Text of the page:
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Eliminating the need for ovens and the heating of sheet, a new thermoforming process directly extrudes plastic onto tooling for twin-sheet thermoforming. Bart Berghuis, VP of sales at LRM Industries International Inc. (Rockledge, FL), told MPW its TSD Twin Sheet Direct uses a profiled lay-down where molds are coated with molten thermoplastic material directly from extrusion.

Tony Deligio

July 25, 2009

2 Min Read
Trolley takes the cut sheet out of cut-sheet thermoforming

Eliminating the need for ovens and the heating of sheet, a new thermoforming process directly extrudes plastic onto tooling for twin-sheet thermoforming. Bart Berghuis, VP of sales at LRM Industries International Inc. (Rockledge, FL), told MPW its TSD Twin Sheet Direct uses a profiled lay-down where molds are coated with molten thermoplastic material directly from extrusion. In addition to eliminating ovens, the automated system also does away with the stress and discrepancies in thickness that can result from reheating and forming sheet.

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LRM’s Twin Sheet Direct (TSD) puts thermoforming tools on the go, using trolleys to pass molds under a extruder that “coats” the mold as it passes, eliminating the need for cut sheet that must be re-heated and formed.



LRM says the process is an extension of its patent-pending STF Sheetless ThermoForming technology, which it commercialized in 2007. Berghuis adds that LRM’s process isn’t as limited as traditional thermoforming processes in terms of the materials it can run or the parts it can make. In the LRM system, computer-guided, wireless trolleys that are 10-ft wide and up to 20-ft long, run on a single track, with power coming through the rail and propelling the system. The trolley, which houses heating, cooling, and vacuum, carries large molds, which measure 50-60 inches wide by 50-60 inches high and up to 17-ft long, underneath a 6-inch extruder with a 10-ft wide web that “coats” the tool with molten plastic as they pass. Berghuis says the technology allows the melt coating the mold to be profiled, creating thicker or thinner sections as needed for deep-draw areas and the like. An automated device cuts the melt stream once the tool is covered, and the integrated cooling and vacuum start to form the part, with still warm parts joined with mating halves for twin-sheet hollow thermoformed components.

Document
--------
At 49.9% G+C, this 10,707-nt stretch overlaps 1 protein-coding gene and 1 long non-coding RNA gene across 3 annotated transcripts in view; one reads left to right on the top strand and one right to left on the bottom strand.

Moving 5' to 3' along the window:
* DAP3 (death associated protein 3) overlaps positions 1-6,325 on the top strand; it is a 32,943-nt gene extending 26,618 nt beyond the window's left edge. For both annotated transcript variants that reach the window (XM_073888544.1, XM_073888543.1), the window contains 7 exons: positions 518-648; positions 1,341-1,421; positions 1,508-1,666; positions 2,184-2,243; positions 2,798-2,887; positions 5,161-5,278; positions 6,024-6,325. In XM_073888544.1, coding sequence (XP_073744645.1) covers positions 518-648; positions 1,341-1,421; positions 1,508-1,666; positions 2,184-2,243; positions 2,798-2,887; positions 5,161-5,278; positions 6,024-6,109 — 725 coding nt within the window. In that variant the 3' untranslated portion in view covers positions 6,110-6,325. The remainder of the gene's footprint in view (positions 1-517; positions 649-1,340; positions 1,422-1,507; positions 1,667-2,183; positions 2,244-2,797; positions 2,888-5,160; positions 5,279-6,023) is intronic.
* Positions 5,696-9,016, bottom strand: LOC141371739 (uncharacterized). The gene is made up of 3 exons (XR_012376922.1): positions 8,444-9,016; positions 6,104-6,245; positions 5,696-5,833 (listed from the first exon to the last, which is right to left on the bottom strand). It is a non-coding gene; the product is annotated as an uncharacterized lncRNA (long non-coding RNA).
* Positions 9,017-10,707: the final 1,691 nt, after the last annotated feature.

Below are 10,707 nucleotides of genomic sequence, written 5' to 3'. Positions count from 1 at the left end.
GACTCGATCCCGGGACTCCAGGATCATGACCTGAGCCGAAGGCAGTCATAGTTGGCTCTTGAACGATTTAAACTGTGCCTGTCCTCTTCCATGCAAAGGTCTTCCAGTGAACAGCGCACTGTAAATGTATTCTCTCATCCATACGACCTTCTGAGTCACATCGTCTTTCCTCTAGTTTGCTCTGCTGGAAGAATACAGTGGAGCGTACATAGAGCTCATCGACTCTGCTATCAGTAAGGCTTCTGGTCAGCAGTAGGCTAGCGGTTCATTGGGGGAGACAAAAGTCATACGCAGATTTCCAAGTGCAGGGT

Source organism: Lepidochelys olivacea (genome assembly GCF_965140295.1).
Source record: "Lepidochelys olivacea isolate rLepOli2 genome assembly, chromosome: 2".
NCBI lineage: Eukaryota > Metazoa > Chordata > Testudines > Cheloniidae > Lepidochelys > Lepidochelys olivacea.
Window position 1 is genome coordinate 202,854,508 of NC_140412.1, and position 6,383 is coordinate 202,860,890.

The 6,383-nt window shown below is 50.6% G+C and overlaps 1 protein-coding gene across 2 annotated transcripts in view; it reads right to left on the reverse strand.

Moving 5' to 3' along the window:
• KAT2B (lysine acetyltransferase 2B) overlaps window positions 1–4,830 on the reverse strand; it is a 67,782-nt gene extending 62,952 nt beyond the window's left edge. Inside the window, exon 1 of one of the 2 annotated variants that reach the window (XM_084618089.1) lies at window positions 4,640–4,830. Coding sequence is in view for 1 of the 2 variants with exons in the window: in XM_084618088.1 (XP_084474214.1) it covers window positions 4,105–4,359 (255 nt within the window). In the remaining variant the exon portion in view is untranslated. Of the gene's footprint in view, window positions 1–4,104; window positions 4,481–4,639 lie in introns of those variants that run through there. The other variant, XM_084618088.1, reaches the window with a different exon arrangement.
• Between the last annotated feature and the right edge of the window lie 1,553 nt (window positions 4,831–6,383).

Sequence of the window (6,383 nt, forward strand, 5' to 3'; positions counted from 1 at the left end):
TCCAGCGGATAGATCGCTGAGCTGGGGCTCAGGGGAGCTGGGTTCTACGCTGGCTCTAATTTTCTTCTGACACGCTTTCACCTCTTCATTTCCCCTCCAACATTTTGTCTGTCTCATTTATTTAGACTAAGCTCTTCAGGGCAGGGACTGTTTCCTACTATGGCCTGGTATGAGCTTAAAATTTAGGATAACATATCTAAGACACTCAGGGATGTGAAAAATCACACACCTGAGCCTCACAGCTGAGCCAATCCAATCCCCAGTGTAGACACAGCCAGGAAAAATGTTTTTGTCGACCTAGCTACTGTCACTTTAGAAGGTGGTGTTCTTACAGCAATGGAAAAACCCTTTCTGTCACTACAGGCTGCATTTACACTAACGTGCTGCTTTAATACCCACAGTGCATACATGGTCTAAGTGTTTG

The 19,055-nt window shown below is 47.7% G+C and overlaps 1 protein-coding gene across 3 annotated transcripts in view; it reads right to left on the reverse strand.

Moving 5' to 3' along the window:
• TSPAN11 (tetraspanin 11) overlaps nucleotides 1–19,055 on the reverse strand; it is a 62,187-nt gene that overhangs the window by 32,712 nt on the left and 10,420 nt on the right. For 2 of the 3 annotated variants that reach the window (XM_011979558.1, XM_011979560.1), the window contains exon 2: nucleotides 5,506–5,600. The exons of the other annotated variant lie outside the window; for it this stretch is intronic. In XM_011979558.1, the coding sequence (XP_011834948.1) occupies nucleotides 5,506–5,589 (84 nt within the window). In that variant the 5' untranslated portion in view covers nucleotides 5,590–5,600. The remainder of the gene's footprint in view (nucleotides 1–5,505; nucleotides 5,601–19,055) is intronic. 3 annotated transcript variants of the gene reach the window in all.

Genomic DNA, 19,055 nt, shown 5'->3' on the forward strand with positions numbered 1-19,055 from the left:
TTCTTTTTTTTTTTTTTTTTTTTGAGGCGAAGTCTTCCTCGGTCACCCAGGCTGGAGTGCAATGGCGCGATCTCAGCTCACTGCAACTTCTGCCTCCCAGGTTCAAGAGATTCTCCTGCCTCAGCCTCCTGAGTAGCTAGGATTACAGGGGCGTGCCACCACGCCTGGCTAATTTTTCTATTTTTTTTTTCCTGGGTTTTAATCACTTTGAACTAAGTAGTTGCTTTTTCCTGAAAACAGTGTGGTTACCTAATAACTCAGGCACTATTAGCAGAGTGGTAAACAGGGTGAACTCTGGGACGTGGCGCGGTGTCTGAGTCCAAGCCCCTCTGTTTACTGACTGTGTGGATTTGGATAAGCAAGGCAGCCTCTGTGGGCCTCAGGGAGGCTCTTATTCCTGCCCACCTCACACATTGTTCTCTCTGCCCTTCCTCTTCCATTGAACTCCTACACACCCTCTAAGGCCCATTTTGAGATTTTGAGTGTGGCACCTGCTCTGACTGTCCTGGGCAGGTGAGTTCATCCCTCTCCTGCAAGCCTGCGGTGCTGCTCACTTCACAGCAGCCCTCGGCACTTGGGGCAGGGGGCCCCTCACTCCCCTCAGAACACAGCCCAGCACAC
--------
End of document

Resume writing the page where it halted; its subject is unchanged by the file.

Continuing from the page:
Berghuis says the company intends to sell licenses for the technology, and continues to run the existing system, which can accommodate five trolleys, making large parts like spas and bath tubs at its Florida site. In terms of materials, LRM has been able to run everything from highly-glass-filled material to recyclates, since web strength isn’t an issue.

Earlier in July, former LRM owners Nova Chemicals and Envirokare Tech Inc., which ran LRM as a joint venture since 2005, sold their interest in the business to a group of investors led by Zesiger Capital Group LLC. After being acquired by Kuwait’s IPIC, Nova is in the process of winding down JVs to focus on its core resin-making business. [email protected]

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